Parts of Gaza in ‘Full-Blown Famine,’ U.N. Aid Official Says

The leader of the World Food Program said that parts of the Gaza Strip are experiencing a “full-blown famine” that is spreading across the territory after almost seven months of war that have made delivering aid extremely challenging.

“There is famine — full-blown famine in the north, and it’s moving its way south,” Cindy McCain, the program’s director, said in excerpts released late Friday of an interview with “Meet The Press.”

Ms. McCain is the second high-profile American leading a U.S. government or U.N. aid effort who has said that there is famine in northern Gaza, although her remarks do not constitute an official declaration, which is a complex bureaucratic process.

She did not explain why an official famine declaration has not been made. But she said her assessment was “based on what we have seen and what we have experienced on the ground.”

The hunger crisis is most severe in the strip’s northern section, a largely lawless and gang ridden area where the Israeli military exercises little or no control. In recent weeks, after Israel faced mounting global pressure to improve dire conditions there, more aid has flowed into the devastated area.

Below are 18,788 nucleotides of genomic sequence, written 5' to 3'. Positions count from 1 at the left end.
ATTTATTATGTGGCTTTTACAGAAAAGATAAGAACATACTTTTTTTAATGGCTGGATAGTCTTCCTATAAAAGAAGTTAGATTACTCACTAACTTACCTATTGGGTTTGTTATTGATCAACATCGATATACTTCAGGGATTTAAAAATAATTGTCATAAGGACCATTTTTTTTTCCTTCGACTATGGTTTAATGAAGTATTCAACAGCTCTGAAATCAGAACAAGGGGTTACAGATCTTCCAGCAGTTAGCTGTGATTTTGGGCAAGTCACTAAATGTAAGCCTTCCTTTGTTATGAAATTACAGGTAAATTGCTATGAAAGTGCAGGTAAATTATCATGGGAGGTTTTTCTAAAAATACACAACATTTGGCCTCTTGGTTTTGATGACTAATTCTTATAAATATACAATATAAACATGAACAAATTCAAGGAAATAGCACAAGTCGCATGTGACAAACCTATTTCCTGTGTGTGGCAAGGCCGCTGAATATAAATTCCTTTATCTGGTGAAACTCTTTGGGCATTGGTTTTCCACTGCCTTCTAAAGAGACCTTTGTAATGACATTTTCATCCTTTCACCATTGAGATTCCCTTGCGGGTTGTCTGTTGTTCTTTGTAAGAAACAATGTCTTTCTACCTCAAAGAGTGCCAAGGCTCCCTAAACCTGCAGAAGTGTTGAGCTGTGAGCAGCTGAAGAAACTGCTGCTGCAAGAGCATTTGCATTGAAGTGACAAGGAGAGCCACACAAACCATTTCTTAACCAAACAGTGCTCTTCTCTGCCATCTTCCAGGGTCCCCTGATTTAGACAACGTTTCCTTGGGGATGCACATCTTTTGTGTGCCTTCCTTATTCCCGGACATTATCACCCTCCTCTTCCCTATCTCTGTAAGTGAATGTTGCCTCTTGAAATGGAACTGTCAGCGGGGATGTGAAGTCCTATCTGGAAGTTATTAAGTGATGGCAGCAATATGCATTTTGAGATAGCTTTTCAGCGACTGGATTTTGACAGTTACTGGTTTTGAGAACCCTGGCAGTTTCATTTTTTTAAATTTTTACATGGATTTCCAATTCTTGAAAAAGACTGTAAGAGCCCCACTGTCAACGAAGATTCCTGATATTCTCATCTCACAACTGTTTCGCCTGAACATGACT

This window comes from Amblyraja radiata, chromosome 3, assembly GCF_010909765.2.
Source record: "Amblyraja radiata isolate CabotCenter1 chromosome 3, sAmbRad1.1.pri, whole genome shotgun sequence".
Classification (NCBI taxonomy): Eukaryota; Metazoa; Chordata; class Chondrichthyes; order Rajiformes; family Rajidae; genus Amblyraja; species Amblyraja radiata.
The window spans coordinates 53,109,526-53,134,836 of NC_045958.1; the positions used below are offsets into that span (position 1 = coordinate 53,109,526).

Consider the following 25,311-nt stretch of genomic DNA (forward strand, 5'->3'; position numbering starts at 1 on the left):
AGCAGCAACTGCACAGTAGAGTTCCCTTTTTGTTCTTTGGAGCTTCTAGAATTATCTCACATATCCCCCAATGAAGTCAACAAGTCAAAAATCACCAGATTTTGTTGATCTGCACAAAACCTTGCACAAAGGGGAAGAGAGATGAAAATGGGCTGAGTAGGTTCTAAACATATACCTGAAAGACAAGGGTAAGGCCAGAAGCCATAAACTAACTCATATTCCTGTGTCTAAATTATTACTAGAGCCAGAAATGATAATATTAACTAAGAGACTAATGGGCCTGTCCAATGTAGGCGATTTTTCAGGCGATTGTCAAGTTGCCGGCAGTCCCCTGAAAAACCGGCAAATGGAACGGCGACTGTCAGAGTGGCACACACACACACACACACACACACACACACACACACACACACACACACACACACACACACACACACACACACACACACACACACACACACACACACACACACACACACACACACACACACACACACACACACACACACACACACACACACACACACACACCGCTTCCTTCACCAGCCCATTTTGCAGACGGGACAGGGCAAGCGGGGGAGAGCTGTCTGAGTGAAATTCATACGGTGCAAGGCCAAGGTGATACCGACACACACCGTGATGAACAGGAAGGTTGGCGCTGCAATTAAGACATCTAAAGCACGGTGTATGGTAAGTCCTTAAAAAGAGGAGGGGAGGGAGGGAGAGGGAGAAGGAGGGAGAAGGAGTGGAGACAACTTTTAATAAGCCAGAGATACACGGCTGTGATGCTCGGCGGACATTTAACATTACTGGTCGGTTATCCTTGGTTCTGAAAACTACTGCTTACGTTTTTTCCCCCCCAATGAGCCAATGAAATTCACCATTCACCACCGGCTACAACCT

On the diplomatic front, negotiations resumed in Cairo on Saturday aimed at reaching a cease-fire and an agreement to release Israeli and Palestinian hostages. A delegation of Hamas leaders traveled to the Egyptian capital, the Palestinian armed group said.

Over the past few days, Israel and mediators in the talks — Egypt, Qatar and the United States — have awaited Hamas’s response to the latest cease-fire proposal, with Hamas signaling that it was open to discussing the Israeli-approved offer. On Friday, Secretary of State Antony J. Blinken said U.S. officials were waiting to see if Hamas “can take ‘yes’ for an answer on the cease-fire and the release of hostages.”

“The only thing standing between the people of Gaza and a cease-fire is Hamas,” Mr. Blinken said at the McCain Institute in Arizona. “So we look to see what they will do.”

Husam Badran, a senior Hamas official, said in a text message that the group’s representatives came to Cairo “with great positivity” toward the proposed deal. “If there is no agreement, it will be because of Netanyahu alone,” he said, referring to Benjamin Netanyahu, the Israeli prime minister.

For weeks, Mr. Netanyahu has vowed that Israeli forces will invade Rafah, where many of Hamas’s remaining military forces are believed to be arrayed alongside some of its leaders. The plan has prompted widespread criticism, including from the Biden administration, fueled by concern for the safety of more than a million displaced Gazans sheltering there.